neurotransmitters etc. Psychotherapy relieves stress, anxiety, which makes ppl. Psychologically
healthier.
3. First 5 years of our experiences the most important. Thought personality built in first 5 years
of lives. Today, most agree 5 years very important.
5. Defense mechanisms-denial, displacement etc.
Important of early experiences “critical periods”
Critical periods: this concept suggests that the brain is set to acquire a function during a limited
period of time.
If key experiences do not occur during a critical time period, the function may not develop or
may not be fully developed
Prof. Urbzat divided them into critical periods:
A. Of necessary stimulation ex. Certain period/window to develop vision in cats we know
B. Critical periods of vulnerability--where we don’t want any certain type of stimulation ie:
esp. In womb
Some refer to this as “sensitive period”
Example: GENIE, a case of neglect. Father had paranoid schizophrenia. Daughter lived in a
closet and nobody spoke to her. When Genie was discovered she was below physical
development. Stunted mental development. Made some gains in language, but couldn’t make
many. Hadn’t been exposed to language. Critical period for language development before age
of 5. Eg. Language learning-all kinds of evidence of children being able to learn a new
language faster than adults.
Sensitive period-b/c genie wasn’t exposed to language then, she never developed necessary
ability yet she did make some gains later in lide
She never developed speech more than a 2 year old
Also looked at cases of feral children who have never made gains in language
An example of a critical period of vulnerability--measles contracted during certain fetal periods
can cause mental retardation
Fetal alcohol syndrome-->alcohol more likely during later periods of fetus development than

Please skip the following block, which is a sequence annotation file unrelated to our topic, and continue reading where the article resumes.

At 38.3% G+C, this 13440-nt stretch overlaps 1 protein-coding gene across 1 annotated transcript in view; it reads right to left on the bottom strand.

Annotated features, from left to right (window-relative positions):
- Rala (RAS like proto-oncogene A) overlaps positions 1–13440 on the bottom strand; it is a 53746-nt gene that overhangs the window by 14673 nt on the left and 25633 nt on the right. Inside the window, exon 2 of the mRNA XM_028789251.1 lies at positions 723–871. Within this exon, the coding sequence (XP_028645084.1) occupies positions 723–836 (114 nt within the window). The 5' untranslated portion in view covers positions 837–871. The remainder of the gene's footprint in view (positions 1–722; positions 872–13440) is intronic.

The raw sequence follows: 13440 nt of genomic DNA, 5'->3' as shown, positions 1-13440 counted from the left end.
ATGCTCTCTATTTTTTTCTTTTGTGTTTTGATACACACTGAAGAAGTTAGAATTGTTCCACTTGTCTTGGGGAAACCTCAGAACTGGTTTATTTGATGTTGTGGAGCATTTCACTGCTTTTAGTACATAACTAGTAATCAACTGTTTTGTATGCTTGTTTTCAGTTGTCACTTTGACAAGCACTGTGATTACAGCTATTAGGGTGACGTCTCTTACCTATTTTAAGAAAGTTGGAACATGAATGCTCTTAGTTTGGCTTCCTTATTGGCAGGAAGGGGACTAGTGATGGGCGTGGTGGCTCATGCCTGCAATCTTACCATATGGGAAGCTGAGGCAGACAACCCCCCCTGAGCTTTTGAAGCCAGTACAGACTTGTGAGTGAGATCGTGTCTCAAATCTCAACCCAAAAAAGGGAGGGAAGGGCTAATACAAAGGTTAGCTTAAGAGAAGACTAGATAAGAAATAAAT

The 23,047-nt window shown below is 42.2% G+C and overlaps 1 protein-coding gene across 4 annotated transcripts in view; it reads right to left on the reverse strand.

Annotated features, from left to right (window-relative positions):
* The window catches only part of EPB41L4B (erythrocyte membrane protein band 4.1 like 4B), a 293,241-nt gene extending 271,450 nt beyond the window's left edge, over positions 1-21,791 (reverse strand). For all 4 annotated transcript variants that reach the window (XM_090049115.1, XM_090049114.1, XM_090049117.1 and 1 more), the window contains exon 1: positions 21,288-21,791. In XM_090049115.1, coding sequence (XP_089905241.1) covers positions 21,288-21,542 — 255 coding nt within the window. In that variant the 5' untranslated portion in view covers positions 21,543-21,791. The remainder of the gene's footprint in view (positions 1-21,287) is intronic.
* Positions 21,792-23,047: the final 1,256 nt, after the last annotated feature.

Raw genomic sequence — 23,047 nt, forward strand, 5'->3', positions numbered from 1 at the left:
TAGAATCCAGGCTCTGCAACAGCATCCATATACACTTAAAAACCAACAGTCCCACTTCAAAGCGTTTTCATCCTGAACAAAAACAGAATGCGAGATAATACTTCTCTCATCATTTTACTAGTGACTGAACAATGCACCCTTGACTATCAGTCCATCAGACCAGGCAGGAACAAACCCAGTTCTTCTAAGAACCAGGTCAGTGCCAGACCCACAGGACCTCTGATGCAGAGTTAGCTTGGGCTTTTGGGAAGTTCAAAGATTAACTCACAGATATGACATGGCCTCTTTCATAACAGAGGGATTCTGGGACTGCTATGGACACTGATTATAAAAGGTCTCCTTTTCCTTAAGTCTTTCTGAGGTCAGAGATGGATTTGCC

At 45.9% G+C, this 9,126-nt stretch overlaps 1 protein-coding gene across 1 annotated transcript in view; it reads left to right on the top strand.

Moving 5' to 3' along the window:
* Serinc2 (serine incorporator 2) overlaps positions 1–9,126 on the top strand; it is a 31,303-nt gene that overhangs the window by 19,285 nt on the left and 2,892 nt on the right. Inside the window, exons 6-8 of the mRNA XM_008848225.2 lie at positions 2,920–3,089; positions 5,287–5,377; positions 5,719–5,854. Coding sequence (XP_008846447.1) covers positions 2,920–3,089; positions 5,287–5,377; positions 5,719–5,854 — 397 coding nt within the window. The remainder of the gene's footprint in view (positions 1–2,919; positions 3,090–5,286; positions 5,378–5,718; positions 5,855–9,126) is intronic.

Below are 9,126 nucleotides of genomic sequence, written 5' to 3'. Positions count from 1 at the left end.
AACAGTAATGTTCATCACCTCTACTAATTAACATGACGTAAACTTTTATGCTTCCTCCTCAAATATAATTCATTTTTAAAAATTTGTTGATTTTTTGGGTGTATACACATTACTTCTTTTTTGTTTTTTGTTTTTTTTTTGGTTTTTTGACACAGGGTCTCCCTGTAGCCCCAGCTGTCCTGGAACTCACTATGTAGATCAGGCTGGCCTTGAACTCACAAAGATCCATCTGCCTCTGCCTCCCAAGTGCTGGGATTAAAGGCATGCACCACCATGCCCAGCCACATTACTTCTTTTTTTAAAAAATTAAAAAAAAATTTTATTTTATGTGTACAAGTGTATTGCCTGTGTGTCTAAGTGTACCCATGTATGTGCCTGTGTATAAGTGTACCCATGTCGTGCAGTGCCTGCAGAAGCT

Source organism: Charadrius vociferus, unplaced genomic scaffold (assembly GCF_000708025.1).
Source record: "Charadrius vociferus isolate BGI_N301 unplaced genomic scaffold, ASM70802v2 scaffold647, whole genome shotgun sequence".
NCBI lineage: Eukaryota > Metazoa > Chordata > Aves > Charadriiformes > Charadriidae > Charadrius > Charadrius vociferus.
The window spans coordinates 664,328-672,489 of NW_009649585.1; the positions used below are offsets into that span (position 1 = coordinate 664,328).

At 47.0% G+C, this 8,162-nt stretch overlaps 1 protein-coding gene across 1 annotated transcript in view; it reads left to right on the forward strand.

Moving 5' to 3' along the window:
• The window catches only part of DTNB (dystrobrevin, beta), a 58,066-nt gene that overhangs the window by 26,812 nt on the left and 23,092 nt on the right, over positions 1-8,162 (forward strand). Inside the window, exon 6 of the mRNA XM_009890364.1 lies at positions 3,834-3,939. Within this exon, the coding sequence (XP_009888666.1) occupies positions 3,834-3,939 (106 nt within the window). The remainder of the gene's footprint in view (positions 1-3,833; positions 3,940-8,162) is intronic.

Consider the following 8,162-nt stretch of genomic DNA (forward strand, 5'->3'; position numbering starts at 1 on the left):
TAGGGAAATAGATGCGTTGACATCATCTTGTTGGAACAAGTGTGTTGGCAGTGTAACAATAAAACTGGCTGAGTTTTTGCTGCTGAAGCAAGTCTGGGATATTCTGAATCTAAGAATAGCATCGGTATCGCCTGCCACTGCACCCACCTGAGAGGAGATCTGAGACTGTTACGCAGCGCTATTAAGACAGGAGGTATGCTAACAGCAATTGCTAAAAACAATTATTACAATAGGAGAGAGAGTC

earlier
DEVELOPMENTAL METHODOLOGIES:
We use these methodologies whenever we are interested in changes over time
www.notesolution.com
Cross-sectional method compares groups of diff. Ages at same time ex. 3 groups of subjects
at same time, 5, 10, 15 year olds
Useful for assessing age diff.
NOT useful for examine age changes
AGE cohorts are every child born in a given year (in general)
15 year olds are diff. Age and diff. Age COHORT than 5 year olds
Maybe something happened in last 10 years in culture, schooling, environment
Onset of menses (first period) is getting much earlier
Theories: exposure of hormones given to beef produces activating cycles in humans; 2. In
general we are being exposed to highly sexualized images younger and younger and this is
creating a psychological factor leading to it;
COHORT effects
Results we get could be confounded.
LONGITUDINAL STUDY
We can be sure that changes occur b/c of time and not other factors
Same group at multiple points in time ie; over 15 years
NO cohort effects
Problem-only one sample
Take a long time
Very expensive
Takes long-term funding
Tritian??? (don’t know this word)--you lose subjects over time ie: subjects move
We can combine BOTH methods:
SEQUENTIAL STUDY--looks at multiple age cohorts AT multiple points in time.
Sequential study gives us the most options
Can look at cohorts, changes over time etc